The conclusion is: if the performance is involved and if some language “feature” is not strictly necessary to be used, don’t use it just for the sake of fancy programming.


(continuation of previous post)

The problem of extra features performance can be illustrated in real process of bootstrapping of the new language or new version of the some language. Each language compiler, if it is self-hosted, is a triplet X/Y/Z, where X is certain standard of a language, Y is the compiler for the language X and also a program, written in some language Z.

Suppose, we have the language A/A/A and just released specification of its extension A+. There is no compiler for A+ yet. In order to provide one, we need the 3 stage process:

  1. Write compiler for A+ as program in in A and compile it with A/A/A. The result is A+/A/A.
  2. Write another compiler for A+, this time in A+ and compile it with A+/A/A. The result is A+/A+/A.
  3. Using the same compiler for A+ as in previous case, compile it with A+/A+/A. The result is A+/A+/A+.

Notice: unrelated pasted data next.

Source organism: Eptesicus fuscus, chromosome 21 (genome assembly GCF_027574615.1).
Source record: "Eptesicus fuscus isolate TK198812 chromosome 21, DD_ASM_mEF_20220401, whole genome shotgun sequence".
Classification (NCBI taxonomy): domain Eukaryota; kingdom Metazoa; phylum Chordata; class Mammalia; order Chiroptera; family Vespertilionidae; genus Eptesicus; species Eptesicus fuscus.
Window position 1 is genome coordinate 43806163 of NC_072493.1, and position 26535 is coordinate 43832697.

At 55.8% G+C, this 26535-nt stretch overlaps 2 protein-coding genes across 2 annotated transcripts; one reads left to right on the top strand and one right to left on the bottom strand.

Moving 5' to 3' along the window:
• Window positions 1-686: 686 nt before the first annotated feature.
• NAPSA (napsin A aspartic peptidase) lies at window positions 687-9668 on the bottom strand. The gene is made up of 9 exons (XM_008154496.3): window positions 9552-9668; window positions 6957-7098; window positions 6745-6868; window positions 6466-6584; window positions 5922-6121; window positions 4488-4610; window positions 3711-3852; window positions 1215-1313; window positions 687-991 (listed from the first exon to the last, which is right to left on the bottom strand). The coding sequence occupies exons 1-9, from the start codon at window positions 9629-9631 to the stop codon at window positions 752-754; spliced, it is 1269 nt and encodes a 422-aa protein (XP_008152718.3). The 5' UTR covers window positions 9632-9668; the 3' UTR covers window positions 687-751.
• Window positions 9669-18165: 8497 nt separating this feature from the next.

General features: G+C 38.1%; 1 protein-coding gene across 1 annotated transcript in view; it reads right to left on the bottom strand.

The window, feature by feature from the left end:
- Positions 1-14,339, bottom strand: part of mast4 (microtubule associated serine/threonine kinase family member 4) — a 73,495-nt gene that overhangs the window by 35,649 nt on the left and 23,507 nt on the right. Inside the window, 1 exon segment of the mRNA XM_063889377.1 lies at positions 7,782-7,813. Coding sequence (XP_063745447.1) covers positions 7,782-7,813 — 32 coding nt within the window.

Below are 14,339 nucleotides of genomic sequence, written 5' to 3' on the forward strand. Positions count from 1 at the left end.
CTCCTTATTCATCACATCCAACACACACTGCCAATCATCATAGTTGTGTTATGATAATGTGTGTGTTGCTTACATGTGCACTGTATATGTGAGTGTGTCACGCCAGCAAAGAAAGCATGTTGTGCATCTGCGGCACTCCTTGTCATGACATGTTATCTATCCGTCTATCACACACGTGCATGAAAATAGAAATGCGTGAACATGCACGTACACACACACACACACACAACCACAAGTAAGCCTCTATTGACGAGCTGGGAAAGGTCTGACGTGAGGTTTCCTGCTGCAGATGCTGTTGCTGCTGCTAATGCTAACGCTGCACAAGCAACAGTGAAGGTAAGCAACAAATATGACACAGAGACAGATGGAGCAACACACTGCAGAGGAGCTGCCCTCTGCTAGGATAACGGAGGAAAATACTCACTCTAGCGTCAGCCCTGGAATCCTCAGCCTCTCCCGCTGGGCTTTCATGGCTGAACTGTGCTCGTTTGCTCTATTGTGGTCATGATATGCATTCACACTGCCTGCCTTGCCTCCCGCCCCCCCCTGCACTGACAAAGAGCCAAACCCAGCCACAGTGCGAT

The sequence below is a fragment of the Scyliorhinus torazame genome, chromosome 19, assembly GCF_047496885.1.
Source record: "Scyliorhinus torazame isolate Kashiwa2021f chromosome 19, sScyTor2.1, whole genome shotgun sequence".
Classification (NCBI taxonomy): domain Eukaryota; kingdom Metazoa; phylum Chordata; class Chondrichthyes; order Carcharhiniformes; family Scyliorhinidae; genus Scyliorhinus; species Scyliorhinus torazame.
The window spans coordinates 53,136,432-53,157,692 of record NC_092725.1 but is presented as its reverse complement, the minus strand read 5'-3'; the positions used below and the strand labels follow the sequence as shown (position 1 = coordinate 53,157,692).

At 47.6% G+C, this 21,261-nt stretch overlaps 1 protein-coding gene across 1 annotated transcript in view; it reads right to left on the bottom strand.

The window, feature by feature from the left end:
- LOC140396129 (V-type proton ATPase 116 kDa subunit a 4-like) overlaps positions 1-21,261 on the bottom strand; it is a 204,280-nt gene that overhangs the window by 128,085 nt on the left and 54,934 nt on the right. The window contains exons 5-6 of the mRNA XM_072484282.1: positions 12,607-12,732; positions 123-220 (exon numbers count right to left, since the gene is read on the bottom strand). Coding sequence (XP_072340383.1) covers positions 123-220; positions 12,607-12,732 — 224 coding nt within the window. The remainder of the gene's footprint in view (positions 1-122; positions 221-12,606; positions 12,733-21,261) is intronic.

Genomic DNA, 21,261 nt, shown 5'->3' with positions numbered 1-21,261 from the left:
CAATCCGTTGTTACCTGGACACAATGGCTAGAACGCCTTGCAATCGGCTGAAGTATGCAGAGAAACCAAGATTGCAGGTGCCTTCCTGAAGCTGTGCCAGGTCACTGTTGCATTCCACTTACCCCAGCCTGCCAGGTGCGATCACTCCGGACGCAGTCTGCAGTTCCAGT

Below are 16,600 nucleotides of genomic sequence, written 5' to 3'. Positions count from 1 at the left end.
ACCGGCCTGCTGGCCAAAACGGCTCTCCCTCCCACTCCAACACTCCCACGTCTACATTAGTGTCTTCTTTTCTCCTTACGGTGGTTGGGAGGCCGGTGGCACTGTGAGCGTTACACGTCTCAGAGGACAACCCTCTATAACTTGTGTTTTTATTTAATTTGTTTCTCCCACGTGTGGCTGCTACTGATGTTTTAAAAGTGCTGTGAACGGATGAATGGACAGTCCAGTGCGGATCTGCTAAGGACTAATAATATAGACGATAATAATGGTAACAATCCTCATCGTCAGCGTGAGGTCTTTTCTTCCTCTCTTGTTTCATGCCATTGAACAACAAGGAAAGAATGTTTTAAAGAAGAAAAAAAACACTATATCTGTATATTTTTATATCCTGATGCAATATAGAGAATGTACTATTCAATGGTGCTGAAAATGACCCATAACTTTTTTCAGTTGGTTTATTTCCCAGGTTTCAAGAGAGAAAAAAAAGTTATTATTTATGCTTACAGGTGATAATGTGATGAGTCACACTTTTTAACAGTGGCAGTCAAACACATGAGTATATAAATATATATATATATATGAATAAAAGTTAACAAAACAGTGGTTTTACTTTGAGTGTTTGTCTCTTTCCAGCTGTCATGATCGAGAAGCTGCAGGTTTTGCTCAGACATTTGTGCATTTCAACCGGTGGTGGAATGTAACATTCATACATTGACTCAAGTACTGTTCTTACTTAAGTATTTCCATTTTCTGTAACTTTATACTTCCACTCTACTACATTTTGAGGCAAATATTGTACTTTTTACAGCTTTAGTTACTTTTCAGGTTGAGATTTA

No further compilations are necessary for the sake of performance and we can safely expect that the program written in A and compiled with A/A/A and A+/A+/A+ will perform almost equally well. But why is it necessary the 3rd step? Isn’t is just repetition of compiling the same program written in the same language? No, in the 2nd case the extra-features of A+ were provided by less capable compiler A, which implemented these features as a work-around, because it lacks thereof, which affects the resulting compiler performance. In the 3rd case the extra-features were provided by more capable compiler A+, which implements them as built-in capabilities.

Still, the new features in A+ over A were implemented as additional code, with additional runtime checks and routines. So, these new features will affect the performance of programs in A+ compiled with A+/A+/A+ when are used. It may happen that even if they are not used (i.e. the program is written in A), its performance still is worse when compiled with A+/A+/A+ then when compiled with A/A/A for the very same reason.